Holy Lands, by Amanda Sthers*****



“Does keeping the memory fresh prevent history from repeating itself? Surely not. Memories are meant to be forgotten. History is meant to be repeated. That of Jews, of women, of Arabs, of people who suffer, of Little Red Riding Hood. And the grandmother always, always has sharp teeth.”

Seldom do I make a decision to read a galley based almost entirely on the book’s cover, but really. A dancing pig in the Holy Land? How can that story not be interesting? Big thanks go to Net Galley and Bloomsbury. This book will be available to the public January 22, 2019.

The whole book is a series of letters and emails sent between five characters. We have four family members: Harry and Monique are divorced, yet it’s one of those complicated divorces where there’s no clean break; David and Annabelle are their adult children.

Harry is an American expatriate who has moved to Israel, but instead of embracing his culture and homeland in a more conventional way, he has opted to become a pig farmer in Nazareth, one of the few places in this Jewish nation where the animals are not straight up illegal. And so the fifth character is the rabbi, who entreats Harry to give up the pork business. He’s upsetting people, and he should respect his roots a little more. Jews have been through enough, nu? And before we know it, there’s mention of the Holocaust.

Harry wants to keep his pigs, and he thinks it is time for Jews to lighten up about the Holocaust, maybe tell a joke about it now and then. The rabbi is floored. Joke? About the Holocaust? And so it’s on.

You would think that with such edgy subject matter the story would veer over the boundary of good taste, but Sthers—who has many bestsellers to her credit, though this is her American debut—is deft, insightful and very, very funny. The prose is angry, hilarious, and aching all in turns, not unlike our feelings for our kin.

Families are such fertile territory, and this one is among the best fictional families in literature. David, Harry and Monique’s son, is a gay playwright whose father has not come to grips with David’s sexuality. David writes him endless letters; Harry won’t respond. We see how Harry thinks and feels about David through his correspondence with the rabbi, and with the things Annabelle learns when she comes for a visit. Meanwhile, David’s new play is about to open, and it’s titled “Kosher Pig.” It’s about his father. Oh, how he wants Harry to be there for the opening! But Harry remains incommunicado.

This is a slender little book, just 176 pages, and so I expected a casual romp, but it’s more than that. It’s a quick read, not because it’s lightweight literature but because it’s impossible to put down. I recommend you should get it and read it, and then…maybe you should call your parents. Better yet, go visit them.

Teacha! Stories from a Yeshiva, by Gerry Albarelli ****

teacha!I came away from reading this novella-sized (just over 100 pp) nugget somewhat ambivalent. There were aspects of it that I enjoyed, but please note that I read it free, courtesy of Net Galley. If I had paid full hardcover price, I might well have felt cheated. A buck or two for my e-reader? Maybe.

Albarelli spent a year teaching afternoon classes in a yeshiva. I had seen the word used in text without a lot of explanation in other works, and had heard friends and colleagues refer casually to having sent their children to a “small, private Jewish school” when living in New York City. So I came into this—and volunteered the time to read and review it—because I had questions, as well as the slightly voyeuristic curiosity I always seem to experience when examining a culture that is very different from my own.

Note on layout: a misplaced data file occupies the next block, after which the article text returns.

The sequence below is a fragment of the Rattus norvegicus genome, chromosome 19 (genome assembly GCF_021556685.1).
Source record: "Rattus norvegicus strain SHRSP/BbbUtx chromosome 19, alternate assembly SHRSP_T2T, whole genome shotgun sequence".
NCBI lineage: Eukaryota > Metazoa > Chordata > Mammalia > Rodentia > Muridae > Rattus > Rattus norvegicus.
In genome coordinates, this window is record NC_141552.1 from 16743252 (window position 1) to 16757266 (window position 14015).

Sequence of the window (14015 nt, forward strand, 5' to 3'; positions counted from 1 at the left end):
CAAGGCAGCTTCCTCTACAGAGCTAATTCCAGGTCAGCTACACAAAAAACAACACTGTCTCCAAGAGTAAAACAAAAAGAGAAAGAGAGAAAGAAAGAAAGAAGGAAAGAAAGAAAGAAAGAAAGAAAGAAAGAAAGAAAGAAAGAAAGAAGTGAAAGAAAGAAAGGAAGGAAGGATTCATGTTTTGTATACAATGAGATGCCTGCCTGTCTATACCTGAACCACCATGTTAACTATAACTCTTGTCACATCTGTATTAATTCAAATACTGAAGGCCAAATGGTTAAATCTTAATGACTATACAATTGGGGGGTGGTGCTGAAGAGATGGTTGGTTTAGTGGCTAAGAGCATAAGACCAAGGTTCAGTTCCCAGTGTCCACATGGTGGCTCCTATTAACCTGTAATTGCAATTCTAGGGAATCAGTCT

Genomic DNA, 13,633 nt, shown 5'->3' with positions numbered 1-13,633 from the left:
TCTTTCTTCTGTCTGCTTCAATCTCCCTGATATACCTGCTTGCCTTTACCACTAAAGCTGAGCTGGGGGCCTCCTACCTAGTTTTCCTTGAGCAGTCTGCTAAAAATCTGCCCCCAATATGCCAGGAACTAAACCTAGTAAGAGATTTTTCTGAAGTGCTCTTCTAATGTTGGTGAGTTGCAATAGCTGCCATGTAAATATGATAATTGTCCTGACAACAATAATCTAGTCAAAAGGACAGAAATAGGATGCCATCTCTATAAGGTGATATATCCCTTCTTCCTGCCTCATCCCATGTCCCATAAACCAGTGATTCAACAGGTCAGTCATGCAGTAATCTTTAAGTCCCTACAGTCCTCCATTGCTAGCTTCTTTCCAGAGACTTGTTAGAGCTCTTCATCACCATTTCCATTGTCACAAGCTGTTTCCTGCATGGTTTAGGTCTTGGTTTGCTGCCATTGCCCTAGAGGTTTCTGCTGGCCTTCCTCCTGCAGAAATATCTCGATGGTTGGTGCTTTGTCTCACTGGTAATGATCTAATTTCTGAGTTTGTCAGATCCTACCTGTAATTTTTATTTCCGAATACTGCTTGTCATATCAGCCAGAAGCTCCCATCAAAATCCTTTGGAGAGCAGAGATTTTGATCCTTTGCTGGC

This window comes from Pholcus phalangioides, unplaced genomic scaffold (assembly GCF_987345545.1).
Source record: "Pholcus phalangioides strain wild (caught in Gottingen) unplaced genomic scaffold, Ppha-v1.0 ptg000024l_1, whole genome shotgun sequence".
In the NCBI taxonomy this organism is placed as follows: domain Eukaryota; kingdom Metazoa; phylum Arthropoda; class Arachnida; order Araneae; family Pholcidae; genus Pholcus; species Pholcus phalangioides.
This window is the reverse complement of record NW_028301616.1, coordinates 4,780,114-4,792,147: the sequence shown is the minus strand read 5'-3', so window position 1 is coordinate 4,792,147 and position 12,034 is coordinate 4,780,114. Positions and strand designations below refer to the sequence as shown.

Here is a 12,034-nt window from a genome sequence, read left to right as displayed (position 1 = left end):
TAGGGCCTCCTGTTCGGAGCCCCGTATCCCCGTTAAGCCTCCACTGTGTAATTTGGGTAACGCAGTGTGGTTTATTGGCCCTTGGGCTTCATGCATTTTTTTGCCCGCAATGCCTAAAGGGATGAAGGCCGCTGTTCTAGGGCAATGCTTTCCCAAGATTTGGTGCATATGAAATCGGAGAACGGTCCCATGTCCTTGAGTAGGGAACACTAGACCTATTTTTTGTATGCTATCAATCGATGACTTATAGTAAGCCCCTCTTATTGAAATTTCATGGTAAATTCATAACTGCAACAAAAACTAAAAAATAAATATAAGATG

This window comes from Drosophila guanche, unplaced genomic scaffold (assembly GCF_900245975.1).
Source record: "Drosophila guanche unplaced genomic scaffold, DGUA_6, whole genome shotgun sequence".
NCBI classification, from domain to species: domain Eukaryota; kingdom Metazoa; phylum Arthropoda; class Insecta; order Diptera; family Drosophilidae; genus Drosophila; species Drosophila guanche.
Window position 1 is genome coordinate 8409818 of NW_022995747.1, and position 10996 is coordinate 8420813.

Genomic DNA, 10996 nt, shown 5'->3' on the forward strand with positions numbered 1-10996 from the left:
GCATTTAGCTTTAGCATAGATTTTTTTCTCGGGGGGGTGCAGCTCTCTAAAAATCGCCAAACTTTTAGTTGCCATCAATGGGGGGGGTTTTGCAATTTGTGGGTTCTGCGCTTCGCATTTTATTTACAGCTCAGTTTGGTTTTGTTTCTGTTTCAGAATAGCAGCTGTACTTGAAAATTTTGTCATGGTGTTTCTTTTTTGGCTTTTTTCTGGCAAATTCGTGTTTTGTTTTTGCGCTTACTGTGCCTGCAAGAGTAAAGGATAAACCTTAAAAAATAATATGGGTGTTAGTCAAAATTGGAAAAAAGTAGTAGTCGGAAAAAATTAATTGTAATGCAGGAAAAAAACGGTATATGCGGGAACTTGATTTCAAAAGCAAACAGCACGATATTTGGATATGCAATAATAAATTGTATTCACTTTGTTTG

Several other reviewers on Goodreads.com expressed frustration. They expected Albarelli to come to some sort of conclusion. I felt the same way at first, but after some thought I realized that he had a conclusion. The problem with it is that it’s buried in the middle of what are separate, journal-like chapters, each of which depicts a particularly interesting (to the author, and often to me also) incident or important day at the yeshiva.

Did I get my questions answered? I think so. I did not understand that there are Jewish families living in present-day New York City who speak no English at all, only Yiddish. Chassidic Jews, ultra-conservative, keep themselves apart even by choosing not to learn the language of the dominant culture, but they see value in having their choldren learn it.

Our writer is one-year part time instructor among several who did not blend in culturally due to dress, their lack of facial hair, and the many singular details that demonstrate belonging to a carefully structured in-group. He and the other English language teachers weren’t Jewish, and the kids could tell.

In describing how this yeshiva ran, Albarelli painted a picture that I, as a retired public school teacher, found horrifying. (The rabbi who hired this guy said that public school teachers did not do well in his yeshiva; I can certainly see why.) A large room of 8 year old boys spent the entire morning unsupervised by even a single adult in the room with them. They had a pattern of behaviors that resembled The Lord of the Flies (my comparison, not the author’s), except less organized and more random. Furniture was broken and left in corners; garbage was not always cleaned up, but left on the floor. The students—all boys—disrespected teachers openly when they arrived or during assembly and class time,, spitting on them, throwing things at them, and worse. They did this in full view of other teachers and the head rabbi, none of whom corrected them in any way. If anything, the teacher must be to blame.